Last week, I wrote about the rarity that is a criminal prosecution for lying during the course of a family law case. It seems that a good number of you took that to mean something along the lines of “email me your story about someone lying in a family law case.” A couple of you even tracked down my phone number to call me with your tales of matrimonial law woe.
There’s nothing really wrong with that, I’m not annoyed or anything (although I might not get back to all of you in a timely fashion, I get a lot of email). I know people need to express this stuff, and therapy is expensive. Unfortunately, there is not a surplus of willing ears ready to listen. Yet, I am only one man.
Nearly crippled by despair over the sorry state of honest discourse in modern society, as I read a few of my more entertaining emails aloud, a partial solution presented itself. I realized that the lab-border collie mix curled up at my feet just viscerally f*cking hates perjury. She simply cannot stand the thought of someone taking an oath and then casually disregarding it.
“Ever since I was a little pup [which was about eight months ago], I’ve had a very strong respect for the truth,” Scooter said. “I couldn’t just sit by in good conscience and let people lie like that when the consequences were so dire. Something had to be done, and after we talked it over, my colleague Mr. Wolf agreed to be my sidekick.”
Thus, the simple household canine Scooter was reborn (on Twitter) as Perjury Dog.
OK, so maybe Scooter didn’t actually say that stuff, but that’s what I took her to mean when I stopped reading perjury emails at her and she rolled over for a belly rub. At any rate, Perjury Dog is a living saint. She is going to listen to all the stories you tweet at her about perjury, perfidiousness, and general dishonesty. Not sure if it’s really perjury or just being an asshole? No problem, Perjury Dog might be able to help you sort it out! If something unusually compelling comes up, maybe she’ll even get her sidekick to write about it.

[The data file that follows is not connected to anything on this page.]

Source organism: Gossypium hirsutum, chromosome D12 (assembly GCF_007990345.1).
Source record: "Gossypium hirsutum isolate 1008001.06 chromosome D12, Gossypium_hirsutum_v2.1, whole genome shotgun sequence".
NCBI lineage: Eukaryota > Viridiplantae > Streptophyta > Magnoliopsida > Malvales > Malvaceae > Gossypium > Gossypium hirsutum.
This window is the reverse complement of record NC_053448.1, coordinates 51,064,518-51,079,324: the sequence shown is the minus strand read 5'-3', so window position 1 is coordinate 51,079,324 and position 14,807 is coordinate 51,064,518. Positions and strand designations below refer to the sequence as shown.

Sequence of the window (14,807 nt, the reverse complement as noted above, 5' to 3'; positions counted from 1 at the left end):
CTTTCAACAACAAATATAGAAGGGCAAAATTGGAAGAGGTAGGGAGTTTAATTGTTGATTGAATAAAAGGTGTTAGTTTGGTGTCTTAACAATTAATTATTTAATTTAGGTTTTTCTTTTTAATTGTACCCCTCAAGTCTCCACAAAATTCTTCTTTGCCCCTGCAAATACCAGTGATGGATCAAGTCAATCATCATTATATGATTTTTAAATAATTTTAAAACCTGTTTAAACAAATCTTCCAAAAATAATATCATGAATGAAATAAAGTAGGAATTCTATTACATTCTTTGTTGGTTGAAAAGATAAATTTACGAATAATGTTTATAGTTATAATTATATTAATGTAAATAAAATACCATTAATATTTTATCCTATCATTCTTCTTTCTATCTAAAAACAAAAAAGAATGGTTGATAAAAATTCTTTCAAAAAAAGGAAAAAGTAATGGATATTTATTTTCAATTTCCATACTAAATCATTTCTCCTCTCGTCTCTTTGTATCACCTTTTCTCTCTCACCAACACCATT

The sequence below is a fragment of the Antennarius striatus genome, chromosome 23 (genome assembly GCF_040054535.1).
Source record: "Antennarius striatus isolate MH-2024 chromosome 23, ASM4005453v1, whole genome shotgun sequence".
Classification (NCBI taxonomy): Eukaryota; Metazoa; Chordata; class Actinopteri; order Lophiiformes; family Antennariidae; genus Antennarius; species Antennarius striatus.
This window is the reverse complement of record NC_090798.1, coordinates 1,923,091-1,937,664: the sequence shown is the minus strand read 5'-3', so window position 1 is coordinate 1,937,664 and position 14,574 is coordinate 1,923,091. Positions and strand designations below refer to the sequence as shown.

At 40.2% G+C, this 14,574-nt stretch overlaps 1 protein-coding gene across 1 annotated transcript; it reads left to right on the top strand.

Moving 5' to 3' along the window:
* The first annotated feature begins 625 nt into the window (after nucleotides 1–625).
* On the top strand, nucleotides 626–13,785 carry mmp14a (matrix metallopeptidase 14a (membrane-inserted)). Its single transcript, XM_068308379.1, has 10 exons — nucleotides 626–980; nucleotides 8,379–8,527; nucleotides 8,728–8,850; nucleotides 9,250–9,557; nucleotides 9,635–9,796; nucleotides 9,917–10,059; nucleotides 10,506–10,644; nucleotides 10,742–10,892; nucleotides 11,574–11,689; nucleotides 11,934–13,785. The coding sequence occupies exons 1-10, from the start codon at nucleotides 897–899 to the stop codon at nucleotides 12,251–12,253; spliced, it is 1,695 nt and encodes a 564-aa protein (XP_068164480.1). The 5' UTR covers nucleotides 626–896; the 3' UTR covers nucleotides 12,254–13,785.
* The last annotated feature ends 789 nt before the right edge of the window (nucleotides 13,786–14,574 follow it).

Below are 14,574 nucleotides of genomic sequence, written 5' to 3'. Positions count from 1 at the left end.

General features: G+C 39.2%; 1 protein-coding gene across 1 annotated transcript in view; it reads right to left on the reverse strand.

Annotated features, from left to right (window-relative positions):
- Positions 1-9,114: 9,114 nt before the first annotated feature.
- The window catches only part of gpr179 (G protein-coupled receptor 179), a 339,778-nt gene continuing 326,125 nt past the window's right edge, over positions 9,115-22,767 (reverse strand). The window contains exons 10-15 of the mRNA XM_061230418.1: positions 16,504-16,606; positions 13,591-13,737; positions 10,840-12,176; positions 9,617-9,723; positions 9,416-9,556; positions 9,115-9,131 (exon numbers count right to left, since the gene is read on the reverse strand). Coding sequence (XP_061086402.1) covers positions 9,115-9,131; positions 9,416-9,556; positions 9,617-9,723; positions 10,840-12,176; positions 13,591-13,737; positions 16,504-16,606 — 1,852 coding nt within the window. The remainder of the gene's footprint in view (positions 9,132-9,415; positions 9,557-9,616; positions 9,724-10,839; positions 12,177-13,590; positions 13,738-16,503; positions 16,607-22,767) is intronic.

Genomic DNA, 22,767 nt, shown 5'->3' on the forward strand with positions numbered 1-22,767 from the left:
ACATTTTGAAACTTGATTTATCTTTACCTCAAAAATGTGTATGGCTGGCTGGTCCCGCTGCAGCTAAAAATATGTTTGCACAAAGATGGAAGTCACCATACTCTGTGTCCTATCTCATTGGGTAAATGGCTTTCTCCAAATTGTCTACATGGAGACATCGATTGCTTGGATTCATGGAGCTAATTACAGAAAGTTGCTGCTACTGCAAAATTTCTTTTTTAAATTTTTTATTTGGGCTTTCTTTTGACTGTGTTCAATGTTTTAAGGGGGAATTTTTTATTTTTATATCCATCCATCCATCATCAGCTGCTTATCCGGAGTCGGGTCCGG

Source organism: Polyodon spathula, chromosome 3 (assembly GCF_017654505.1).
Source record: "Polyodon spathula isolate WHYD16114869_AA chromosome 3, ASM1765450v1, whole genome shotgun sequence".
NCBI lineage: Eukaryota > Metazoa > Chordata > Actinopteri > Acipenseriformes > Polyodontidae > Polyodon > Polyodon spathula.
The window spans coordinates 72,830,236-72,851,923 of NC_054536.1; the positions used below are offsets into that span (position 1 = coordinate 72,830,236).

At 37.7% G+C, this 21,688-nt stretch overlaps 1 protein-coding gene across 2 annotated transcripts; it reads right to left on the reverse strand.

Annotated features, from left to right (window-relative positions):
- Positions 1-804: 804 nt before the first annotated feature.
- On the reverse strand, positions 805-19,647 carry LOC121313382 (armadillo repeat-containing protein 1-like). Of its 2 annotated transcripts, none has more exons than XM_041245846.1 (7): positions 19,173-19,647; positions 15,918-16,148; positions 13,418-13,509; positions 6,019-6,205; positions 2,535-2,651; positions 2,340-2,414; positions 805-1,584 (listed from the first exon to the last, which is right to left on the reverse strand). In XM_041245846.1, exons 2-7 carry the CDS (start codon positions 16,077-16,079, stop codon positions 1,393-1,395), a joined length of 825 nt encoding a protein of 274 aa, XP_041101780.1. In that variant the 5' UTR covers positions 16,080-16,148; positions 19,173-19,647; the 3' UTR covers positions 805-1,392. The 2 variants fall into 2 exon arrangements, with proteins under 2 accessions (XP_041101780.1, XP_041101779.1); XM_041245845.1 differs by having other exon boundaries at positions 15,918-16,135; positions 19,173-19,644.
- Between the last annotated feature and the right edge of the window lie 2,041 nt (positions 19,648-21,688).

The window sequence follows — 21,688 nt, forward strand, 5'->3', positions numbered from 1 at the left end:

“We haven’t come up with a name for him yet,” Perjury Dog said. “Maybe Lawyer Person, something like that? It doesn’t really matter, no one’s here for him.”
Perjury Dog isn’t necessarily going to be limited to stories about lying under oath in court. There are all kinds of situations in which lying or evasiveness could (or should) place a person in legal jeopardy, and she wants to call bullshit on all of them. Meanwhile, Perjury Dog’s sidekick, [sidekick name to be determined], will continue to look mainly for financial-related deceitfulness so as to not stretch his editor’s tolerance for columnist creativity to the breaking point. Perjury Dog will also tweet a Perjury Dog Lie of the Week, and a lot of bad dog puns. Woof!
In case any of you need a reminder of the actual definition of perjury, here’s what it is in my jurisdiction (the definition in your jurisdiction should be pretty similar):
Subdivision 1. Acts constituting. Whoever makes a false material statement not believing it to be true in any of the following cases is guilty of perjury and may be sentenced as provided in subdivision 4:
(1) in or for an action, hearing or proceeding of any kind in which the statement is required or authorized by law to be made under oath or affirmation;
(2) in any writing which is required or authorized by law to be under oath or affirmation;
Minn. Stat. § 609.48.
So, feel free to tweet your stories of perjury and nonperjurious dishonesty alike to @PerjuryDog. Have fun, and remember: Perjury Dog is here to listen, and to educate!
Jonathan Wolf is a litigation associate at a midsize, full-service Minnesota firm. He also teaches as an adjunct writing professor at Mitchell Hamline School of Law, has written for a wide variety of publications, and makes it both his business and his pleasure to be financially and scientifically literate. Any views he expresses are probably pure gold, but are nonetheless solely his own and should not be attributed to any organization with which he is affiliated. He wouldn’t want to share the credit anyway. He can be reached at firstname.lastname@example.org.
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